Review finds more deputies needed for Park County


By Samantha Hill
Enterprise Staff Writer 

The Park County Sheriff’s Office needs more employees, including women, according to a recent study conducted by the Community Safety Institute, or CSI, a public safety consulting organization. 

Park County commissioners on Thursday are expected to review the study and consider placing a mill levy election on the ballot during the June 7 primary.

The costs to implement the plan’s recommendations weren’t immediately available.

The study found the department needs five more deputies and three more Park County Detention Center officers. Half of the new employees should be women, the study found.

Sheriff Scott Hamilton said the department hires based on an applicant’s qualifications, not their gender. Hamilton did say he recently hired a female deputy, who will begin working in February. 

CSI began conducting the Sheriff’s Office study after its approval by the Park County Commission in October. The cost of the study was $9,000. Hamilton requested the study because he believes the department doesn’t have enough deputies for the community. 

The study looked at call volumes, officer workload and surveys taken by the officers to look at some of the issues in the department. 

According to the study, 15 deputies work in Park County, which has a population of roughly 15,880 people. That translates to one deputy for every 1,058 people. By comparison, the Livingston Police Department serves about half the amount of people, but there are 14 officers serving on the city’s force. 

The study also states that deputies in the Sheriff’s Office cover an area of 2,802 square miles. Park County’s deputy-to-population ratio is roughly equal to other counties of similar populations. However, compared to other counties overall, the deputy-to-population ratio is inadequate. 

Calls have also increased 159.9 percent over the past six years. 

The study also stated that tourists visiting Park County and Yellowstone National Park played a role in evaluating the need for deputies.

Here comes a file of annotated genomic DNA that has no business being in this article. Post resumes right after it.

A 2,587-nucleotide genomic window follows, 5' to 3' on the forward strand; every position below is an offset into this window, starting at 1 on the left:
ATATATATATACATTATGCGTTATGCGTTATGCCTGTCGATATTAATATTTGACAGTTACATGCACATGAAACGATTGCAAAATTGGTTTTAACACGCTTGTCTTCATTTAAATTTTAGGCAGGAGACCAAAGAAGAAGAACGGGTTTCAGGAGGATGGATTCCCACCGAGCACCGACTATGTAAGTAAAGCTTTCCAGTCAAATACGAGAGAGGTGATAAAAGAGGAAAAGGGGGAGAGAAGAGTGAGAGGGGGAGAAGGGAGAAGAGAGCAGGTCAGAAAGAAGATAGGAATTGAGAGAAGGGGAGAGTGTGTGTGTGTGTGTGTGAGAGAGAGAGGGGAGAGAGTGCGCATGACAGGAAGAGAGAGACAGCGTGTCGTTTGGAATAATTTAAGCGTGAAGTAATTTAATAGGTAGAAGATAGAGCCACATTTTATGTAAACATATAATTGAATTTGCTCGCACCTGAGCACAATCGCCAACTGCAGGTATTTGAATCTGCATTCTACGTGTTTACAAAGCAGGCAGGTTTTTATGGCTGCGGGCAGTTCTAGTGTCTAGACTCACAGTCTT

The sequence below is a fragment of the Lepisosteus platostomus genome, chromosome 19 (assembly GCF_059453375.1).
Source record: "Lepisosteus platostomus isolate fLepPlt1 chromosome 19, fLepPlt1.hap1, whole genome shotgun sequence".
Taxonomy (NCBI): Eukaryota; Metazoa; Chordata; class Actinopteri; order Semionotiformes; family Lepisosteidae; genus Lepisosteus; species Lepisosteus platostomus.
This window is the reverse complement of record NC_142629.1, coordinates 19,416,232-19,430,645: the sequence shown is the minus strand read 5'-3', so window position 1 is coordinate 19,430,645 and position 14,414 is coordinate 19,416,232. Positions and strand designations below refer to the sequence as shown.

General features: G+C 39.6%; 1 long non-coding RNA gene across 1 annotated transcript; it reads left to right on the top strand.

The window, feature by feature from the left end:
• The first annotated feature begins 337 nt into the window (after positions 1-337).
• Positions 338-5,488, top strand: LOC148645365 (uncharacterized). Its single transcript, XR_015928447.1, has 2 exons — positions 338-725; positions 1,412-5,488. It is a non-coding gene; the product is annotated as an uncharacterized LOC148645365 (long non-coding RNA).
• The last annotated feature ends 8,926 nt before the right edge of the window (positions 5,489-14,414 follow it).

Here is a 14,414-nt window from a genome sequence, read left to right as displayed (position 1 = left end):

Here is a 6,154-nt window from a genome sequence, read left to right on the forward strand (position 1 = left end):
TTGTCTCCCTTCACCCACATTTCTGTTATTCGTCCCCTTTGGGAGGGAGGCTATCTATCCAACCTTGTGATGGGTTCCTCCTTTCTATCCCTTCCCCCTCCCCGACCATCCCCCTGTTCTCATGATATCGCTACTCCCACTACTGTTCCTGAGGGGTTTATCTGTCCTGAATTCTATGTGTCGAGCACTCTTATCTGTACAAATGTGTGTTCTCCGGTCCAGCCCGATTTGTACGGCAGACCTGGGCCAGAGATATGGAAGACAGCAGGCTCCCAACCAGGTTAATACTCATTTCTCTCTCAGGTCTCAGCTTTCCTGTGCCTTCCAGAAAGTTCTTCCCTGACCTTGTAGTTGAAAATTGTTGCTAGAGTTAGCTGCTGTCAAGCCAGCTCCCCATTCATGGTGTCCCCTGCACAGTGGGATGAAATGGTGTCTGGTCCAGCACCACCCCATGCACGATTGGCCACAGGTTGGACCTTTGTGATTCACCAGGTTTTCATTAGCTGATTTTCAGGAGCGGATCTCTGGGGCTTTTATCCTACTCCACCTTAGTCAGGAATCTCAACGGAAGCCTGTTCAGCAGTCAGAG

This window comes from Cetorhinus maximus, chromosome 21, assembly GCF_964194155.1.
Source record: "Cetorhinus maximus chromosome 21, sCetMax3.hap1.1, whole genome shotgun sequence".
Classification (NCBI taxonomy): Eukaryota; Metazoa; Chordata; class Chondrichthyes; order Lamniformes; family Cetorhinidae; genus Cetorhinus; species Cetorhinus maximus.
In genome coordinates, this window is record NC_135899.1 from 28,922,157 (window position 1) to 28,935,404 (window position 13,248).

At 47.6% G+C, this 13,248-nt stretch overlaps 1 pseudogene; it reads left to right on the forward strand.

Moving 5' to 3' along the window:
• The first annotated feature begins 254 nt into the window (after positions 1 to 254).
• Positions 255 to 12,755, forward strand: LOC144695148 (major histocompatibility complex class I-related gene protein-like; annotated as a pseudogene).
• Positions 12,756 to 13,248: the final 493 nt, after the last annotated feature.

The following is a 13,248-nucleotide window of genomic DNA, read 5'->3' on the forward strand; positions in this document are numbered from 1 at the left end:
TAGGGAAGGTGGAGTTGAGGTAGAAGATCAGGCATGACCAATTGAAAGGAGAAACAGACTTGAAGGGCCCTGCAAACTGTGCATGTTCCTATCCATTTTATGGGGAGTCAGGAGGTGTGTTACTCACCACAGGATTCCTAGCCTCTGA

Other than looking at the calls and service area, the study found inefficiencies in how Park County deputies are scheduled to work.

“There are no assigned patrols or call-answering deputies on duty daily between 0500 hours and 0700 hours” —  5 to 7 a.m. — the study stated. 

The price tag for hiring another five officers would be about $317,000 in yearly salaries, not including training.

The Detention Center was also addressed in the study. The study found that center staff are providing medical treatments ranging from administering aspirin to injecting inmates with hypodermic syringes for intravenous medications, a practice the study found “disturbing” and possibly a liability.

“Ordinarily, nurses who customarily make these decisions and perform these services are required to attend a two to four year nursing school or university,” the study stated. 

The study recommends that qualified medical personnel administer medications to inmates. 

The Detention Center also has some scheduling conflicts, according tot he study. Between 2 and 6 a.m., the center schedules one employee, which the study calls a safety concern.

“The only viable solution to the issue of single staff working the cell block is for Park County to hire additional detention officers,” the study states.

Hiring another three Detention Center employees would cost about $159,405. 

An extensive set of other recommendations were made, including more training, more deputies to handle evidence or animal problems and more courtroom security.